I sit here next to a bright Christmas tree that feigns normalcy, wondering why I can’t answer a simple question. A question posed by a media outlet calling for end-of-year submissions from us writers: What is one thing you learned about yourself during this pandemic?
It’s embarrassing to have gone through a year like this and to find myself staring blankly at twinkling lights, unable to explain at least one big, clear takeaway – to be sipping lukewarm tea in my pajamas, again, un-showered.
“There’s gotta be something, Brandy. Over 300 thousand people (and counting) have died in the U.S. alone, nearly 2.2 million women have left the work force to shoulder the burden of this crisis, and we witnessed the largest civil rights movement in history – not to mention a bonkers election! And you’ve seriously learned nothing significant about that?”
My inner judge is wrong – of course this year has changed me – but the coherent words to fulfill this assignment still don’t come.
Like everyone, I’ve become a student of the unexpected this year.
And it seems like we all got into the AP class. I’ve felt humbled by all that’s happened to my own family and others’.
I see the desperation in people’s eyes and actions, even when they are different than my own. I’ve lost my straight, assured posture that knew things.
But I’ve gained compassion.
Black and white thinking has been replaced with nuance, and holding two opposing feelings and beliefs at the same time is a requirement these days.
This virus kills people. This virus doesn’t kill people. There is loss when we shut things down. There is loss when we don’t shut things down.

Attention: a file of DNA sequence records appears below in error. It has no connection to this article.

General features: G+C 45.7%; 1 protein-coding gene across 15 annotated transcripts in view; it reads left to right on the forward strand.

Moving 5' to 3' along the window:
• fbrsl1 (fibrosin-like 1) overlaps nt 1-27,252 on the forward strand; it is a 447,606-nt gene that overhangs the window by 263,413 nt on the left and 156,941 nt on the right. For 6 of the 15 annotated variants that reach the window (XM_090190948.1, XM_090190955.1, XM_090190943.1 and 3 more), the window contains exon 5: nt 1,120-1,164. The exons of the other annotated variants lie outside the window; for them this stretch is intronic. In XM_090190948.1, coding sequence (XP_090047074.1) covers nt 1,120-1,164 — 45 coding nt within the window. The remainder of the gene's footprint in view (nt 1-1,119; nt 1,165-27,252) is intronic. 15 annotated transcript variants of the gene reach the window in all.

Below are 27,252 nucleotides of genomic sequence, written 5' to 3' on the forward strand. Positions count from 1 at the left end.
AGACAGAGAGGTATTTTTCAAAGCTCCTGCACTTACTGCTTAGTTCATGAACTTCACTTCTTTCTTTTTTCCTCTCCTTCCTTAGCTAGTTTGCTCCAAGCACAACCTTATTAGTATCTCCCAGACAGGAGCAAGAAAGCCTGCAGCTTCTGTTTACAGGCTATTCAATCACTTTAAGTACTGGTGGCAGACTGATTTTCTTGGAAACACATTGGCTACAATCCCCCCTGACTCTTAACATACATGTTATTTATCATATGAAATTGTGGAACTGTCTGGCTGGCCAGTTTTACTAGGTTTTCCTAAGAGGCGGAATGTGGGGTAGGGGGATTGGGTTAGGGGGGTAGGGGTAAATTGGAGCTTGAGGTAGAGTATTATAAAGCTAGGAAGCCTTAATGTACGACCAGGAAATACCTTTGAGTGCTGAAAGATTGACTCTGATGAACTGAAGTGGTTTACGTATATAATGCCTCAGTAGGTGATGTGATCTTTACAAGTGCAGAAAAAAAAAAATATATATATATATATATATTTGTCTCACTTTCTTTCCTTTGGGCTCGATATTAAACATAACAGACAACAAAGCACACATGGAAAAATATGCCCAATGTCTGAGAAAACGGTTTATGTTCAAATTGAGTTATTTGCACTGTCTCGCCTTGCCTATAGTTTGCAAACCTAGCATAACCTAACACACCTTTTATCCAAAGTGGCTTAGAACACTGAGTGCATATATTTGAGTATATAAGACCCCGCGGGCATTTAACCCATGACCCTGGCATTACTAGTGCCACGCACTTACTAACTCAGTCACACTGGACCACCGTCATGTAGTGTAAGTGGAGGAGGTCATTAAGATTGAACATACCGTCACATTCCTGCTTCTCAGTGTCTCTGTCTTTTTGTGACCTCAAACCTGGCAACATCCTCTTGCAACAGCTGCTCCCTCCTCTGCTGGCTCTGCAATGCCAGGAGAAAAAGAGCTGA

Each of these statements is true.
And sure, I’ve learned minor things like apparently I was lying when I used to proclaim, “I couldn’t homeschool my kids if my life depended on it.”
Turns out that when you don’t have a choice, you can do lots of previously unimaginable things.
And yes, I’ve learned who my close friends really are (there were a couple of upsets in the beginning), and how strong my marriage is despite a constant amount of spousal contact that frankly, should be illegal.
And like all of us, I have ridden the daily (sometimes hourly) rollercoaster of feeling utterly lost, and then found by something so plain and tiny, like a handful of Skittles or pet snuggles.
Pets are life. That I know for sure.
But some golden nugget that you could write a bestselling self-help book about, and maybe even add a profitable coaching package to like everyone is doing now? Nope.
And perhaps it’s not a lack of articulation I’m suffering from. What if I’m not ready to emotionally sift through this year? Or what if I haven’t yet learned the most powerful lessons from this crisis because I’m still in it. We’re still in it.
How does one make meaning of the trauma during the trauma?
That’s a task reserved for the aftermath, after nervous systems have downshifted and we sit there looking at the pieces of what we’ve had to sacrifice and what we still hold, without the looming threat still standing over us.
It would be like asking someone,
“How was your trip?” while they’re still on it. “I don’t know yet, I’ll let you know when I get back.” But we don’t know when and how we will get back. Our plane doesn’t magically land us in a familiar airport in 2021.
We are all still flying.
Slowing down has been a major theme of 2020, albeit a non-consensual one.
Even though we might want to channel the pace of the “before times” and rush past the often painful present moments to talk about what we’ve learned and get a nice and tidy soundbite to close the year out, it feels more humane to decelerate instead, and to let go of the need to make meaning of it all.
Especially during the holidays when many of us are also hitting walls. Plural.
As we close in on 2021, the question will pop up about what we’ve learned this year, and even though some will be delighted to answer it, some will not. And that’s okay.
Our stories are tender. Clarity and reckoning will come, but we don’t have to articulate how we’ve been transformed while still in the cocoon.
In the goo. Continuing to survive is a considerable enough task right now. And that lukewarm tea and those stretched out jammies? They are signs of life.